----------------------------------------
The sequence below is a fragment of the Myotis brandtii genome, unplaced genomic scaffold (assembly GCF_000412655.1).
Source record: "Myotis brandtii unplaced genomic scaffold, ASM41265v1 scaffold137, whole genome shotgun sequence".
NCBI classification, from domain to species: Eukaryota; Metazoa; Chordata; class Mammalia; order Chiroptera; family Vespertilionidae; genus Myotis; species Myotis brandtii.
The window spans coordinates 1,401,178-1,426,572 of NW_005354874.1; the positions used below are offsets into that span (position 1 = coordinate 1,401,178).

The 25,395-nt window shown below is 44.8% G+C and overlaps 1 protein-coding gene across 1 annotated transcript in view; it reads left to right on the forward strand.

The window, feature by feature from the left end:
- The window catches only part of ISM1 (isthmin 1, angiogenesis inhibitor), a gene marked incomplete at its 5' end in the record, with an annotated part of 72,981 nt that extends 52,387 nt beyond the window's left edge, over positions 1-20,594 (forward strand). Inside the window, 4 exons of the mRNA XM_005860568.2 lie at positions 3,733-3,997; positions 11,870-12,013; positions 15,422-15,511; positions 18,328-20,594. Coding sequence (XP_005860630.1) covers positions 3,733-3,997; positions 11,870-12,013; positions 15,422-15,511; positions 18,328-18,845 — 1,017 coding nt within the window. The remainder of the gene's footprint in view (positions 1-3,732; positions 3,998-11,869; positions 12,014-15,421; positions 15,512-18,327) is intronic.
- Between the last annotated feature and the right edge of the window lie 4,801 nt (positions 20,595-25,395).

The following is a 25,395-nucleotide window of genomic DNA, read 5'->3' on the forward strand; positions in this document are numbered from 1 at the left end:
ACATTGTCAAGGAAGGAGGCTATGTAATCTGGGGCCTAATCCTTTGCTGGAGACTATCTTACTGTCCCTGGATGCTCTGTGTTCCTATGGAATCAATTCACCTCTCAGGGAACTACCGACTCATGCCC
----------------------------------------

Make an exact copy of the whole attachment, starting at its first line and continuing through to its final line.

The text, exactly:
The sequence below is a fragment of the Myotis brandtii genome, unplaced genomic scaffold (assembly GCF_000412655.1).
Source record: "Myotis brandtii unplaced genomic scaffold, ASM41265v1 scaffold137, whole genome shotgun sequence".
NCBI classification, from domain to species: Eukaryota; Metazoa; Chordata; class Mammalia; order Chiroptera; family Vespertilionidae; genus Myotis; species Myotis brandtii.
The window spans coordinates 1,401,178-1,426,572 of NW_005354874.1; the positions used below are offsets into that span (position 1 = coordinate 1,401,178).

The 25,395-nt window shown below is 44.8% G+C and overlaps 1 protein-coding gene across 1 annotated transcript in view; it reads left to right on the forward strand.

The window, feature by feature from the left end:
- The window catches only part of ISM1 (isthmin 1, angiogenesis inhibitor), a gene marked incomplete at its 5' end in the record, with an annotated part of 72,981 nt that extends 52,387 nt beyond the window's left edge, over positions 1-20,594 (forward strand). Inside the window, 4 exons of the mRNA XM_005860568.2 lie at positions 3,733-3,997; positions 11,870-12,013; positions 15,422-15,511; positions 18,328-20,594. Coding sequence (XP_005860630.1) covers positions 3,733-3,997; positions 11,870-12,013; positions 15,422-15,511; positions 18,328-18,845 — 1,017 coding nt within the window. The remainder of the gene's footprint in view (positions 1-3,732; positions 3,998-11,869; positions 12,014-15,421; positions 15,512-18,327) is intronic.
- Between the last annotated feature and the right edge of the window lie 4,801 nt (positions 20,595-25,395).

The following is a 25,395-nucleotide window of genomic DNA, read 5'->3' on the forward strand; positions in this document are numbered from 1 at the left end:
ACATTGTCAAGGAAGGAGGCTATGTAATCTGGGGCCTAATCCTTTGCTGGAGACTATCTTACTGTCCCTGGATGCTCTGTGTTCCTATGGAATCAATTCACCTCTCAGGGAACTACCGACTCATGCCC